"The only recourse at this point is to try to cover them now, and hopefully they haven't gotten to all of the branches," Crutchfield said. Another choice, albeit not very effective either, is to spray the small tree with Seven once a week. Crutchfield said this will kill some, but not many, because they won't ingest much of the pesticide. They are laying eggs, after all, not eating the leaves.
Because neither of these options is good for us, Crutchfield said my only plan now is to prune out the damage once the infestation is over. He said we don't have to worry about herbaceous plants or shrubs, only the small, woody trees.
And in 17 years, I'll give you a tip. Buy stock in the company that makes protective covering for trees against cicada infestation. I'll be buying enough to cover all 8 acres. It's gonna take a lot.
The girls and the cicadas
My silly dogs are eating the cicadas. I think it's their valiant effort to try to save my trees. But I called our wonderful vet to ask if this is something I should worry about. She hadn't heard of any type of toxins in the insects, but she said too much of anything that's not a part of their regular diet isn't good for them.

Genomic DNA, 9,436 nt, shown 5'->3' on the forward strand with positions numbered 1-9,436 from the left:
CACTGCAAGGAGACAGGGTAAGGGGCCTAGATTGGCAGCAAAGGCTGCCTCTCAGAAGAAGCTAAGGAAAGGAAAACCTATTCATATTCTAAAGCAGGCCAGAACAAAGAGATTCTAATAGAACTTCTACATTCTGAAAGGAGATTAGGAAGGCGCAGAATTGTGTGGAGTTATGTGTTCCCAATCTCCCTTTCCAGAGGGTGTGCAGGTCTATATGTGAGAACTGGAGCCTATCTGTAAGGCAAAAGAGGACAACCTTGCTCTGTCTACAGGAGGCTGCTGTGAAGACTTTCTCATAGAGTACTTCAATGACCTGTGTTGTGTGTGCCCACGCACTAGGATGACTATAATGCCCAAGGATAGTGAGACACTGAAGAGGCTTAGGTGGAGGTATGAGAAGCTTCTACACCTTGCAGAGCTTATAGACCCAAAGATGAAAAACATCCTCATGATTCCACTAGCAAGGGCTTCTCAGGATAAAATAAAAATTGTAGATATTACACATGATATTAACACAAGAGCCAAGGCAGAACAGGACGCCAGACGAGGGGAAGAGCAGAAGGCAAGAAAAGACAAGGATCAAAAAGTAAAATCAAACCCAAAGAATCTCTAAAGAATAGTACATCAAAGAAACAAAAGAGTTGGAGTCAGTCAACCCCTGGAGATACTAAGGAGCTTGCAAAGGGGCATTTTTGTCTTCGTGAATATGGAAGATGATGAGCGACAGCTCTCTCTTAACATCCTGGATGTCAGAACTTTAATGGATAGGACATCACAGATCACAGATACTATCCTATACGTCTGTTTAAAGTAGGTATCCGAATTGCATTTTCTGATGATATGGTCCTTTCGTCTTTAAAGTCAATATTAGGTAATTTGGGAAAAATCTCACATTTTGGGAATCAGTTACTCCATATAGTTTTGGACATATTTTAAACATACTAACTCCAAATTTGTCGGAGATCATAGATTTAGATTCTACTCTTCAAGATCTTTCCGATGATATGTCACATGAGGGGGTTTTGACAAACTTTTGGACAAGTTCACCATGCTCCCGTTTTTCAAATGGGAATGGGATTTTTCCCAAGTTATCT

Winchester, my son's German shorthaired pointer, loves to chase moths, butterflies and birds, and the cicadas are just slow enough for her to catch. We're keeping her inside more in the next few weeks until the tasty flying treats are gone.
Rain barrel workshop
The city of Hurricane and the state Department of Environmental Protection are sponsoring "Make Your Own Rain Barrel" at 6 p.m. July 8. The workshop will be held at the Hurricane Street Department, 3377 Teays Valley Road, near the Recycling Center along W.Va. 34.
Rain barrels collect and store rainwater from a home's rooftop, which can then be used for lawn and garden watering. Water collected in a rain barrel would normally flow through the home's downspout, onto a paved surface and eventually into a storm drain. Using rain barrels reduces water and sewage bills and reduces storm water runoff.
Registration is $25 per person, and the fee includes one 55-gallon, food-grade barrel, a parts kit and step-by-step, hands-on assembly instruction. Registration fee is nonrefundable. For information, call 562-5896.
Sara Busse is a Charleston resident and master gardener. She may be contacted at sjbu...@gmail.com.